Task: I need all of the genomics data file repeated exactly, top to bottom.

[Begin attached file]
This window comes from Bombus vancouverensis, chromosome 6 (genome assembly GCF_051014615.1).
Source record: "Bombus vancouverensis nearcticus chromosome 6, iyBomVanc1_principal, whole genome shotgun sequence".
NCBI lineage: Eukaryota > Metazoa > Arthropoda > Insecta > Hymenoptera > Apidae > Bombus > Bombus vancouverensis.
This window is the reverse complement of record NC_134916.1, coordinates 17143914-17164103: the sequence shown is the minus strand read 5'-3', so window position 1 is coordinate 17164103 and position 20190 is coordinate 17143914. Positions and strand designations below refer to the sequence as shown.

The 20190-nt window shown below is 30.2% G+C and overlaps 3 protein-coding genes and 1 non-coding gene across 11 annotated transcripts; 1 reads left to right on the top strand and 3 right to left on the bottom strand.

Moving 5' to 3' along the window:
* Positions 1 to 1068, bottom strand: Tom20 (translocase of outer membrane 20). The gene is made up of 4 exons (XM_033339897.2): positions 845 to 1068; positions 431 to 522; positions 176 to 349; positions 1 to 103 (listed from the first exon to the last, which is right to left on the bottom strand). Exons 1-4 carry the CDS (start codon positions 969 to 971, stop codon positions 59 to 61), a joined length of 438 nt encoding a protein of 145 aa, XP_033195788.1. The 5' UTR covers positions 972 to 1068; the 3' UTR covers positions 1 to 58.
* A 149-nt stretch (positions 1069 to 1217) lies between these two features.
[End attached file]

This window comes from Bombus vancouverensis, chromosome 6 (genome assembly GCF_051014615.1).
Source record: "Bombus vancouverensis nearcticus chromosome 6, iyBomVanc1_principal, whole genome shotgun sequence".
NCBI lineage: Eukaryota > Metazoa > Arthropoda > Insecta > Hymenoptera > Apidae > Bombus > Bombus vancouverensis.
This window is the reverse complement of record NC_134916.1, coordinates 17143914-17164103: the sequence shown is the minus strand read 5'-3', so window position 1 is coordinate 17164103 and position 20190 is coordinate 17143914. Positions and strand designations below refer to the sequence as shown.

The 20190-nt window shown below is 30.2% G+C and overlaps 3 protein-coding genes and 1 non-coding gene across 11 annotated transcripts; 1 reads left to right on the top strand and 3 right to left on the bottom strand.

Moving 5' to 3' along the window:
* Positions 1 to 1068, bottom strand: Tom20 (translocase of outer membrane 20). The gene is made up of 4 exons (XM_033339897.2): positions 845 to 1068; positions 431 to 522; positions 176 to 349; positions 1 to 103 (listed from the first exon to the last, which is right to left on the bottom strand). Exons 1-4 carry the CDS (start codon positions 969 to 971, stop codon positions 59 to 61), a joined length of 438 nt encoding a protein of 145 aa, XP_033195788.1. The 5' UTR covers positions 972 to 1068; the 3' UTR covers positions 1 to 58.
* A 149-nt stretch (positions 1069 to 1217) lies between these two features.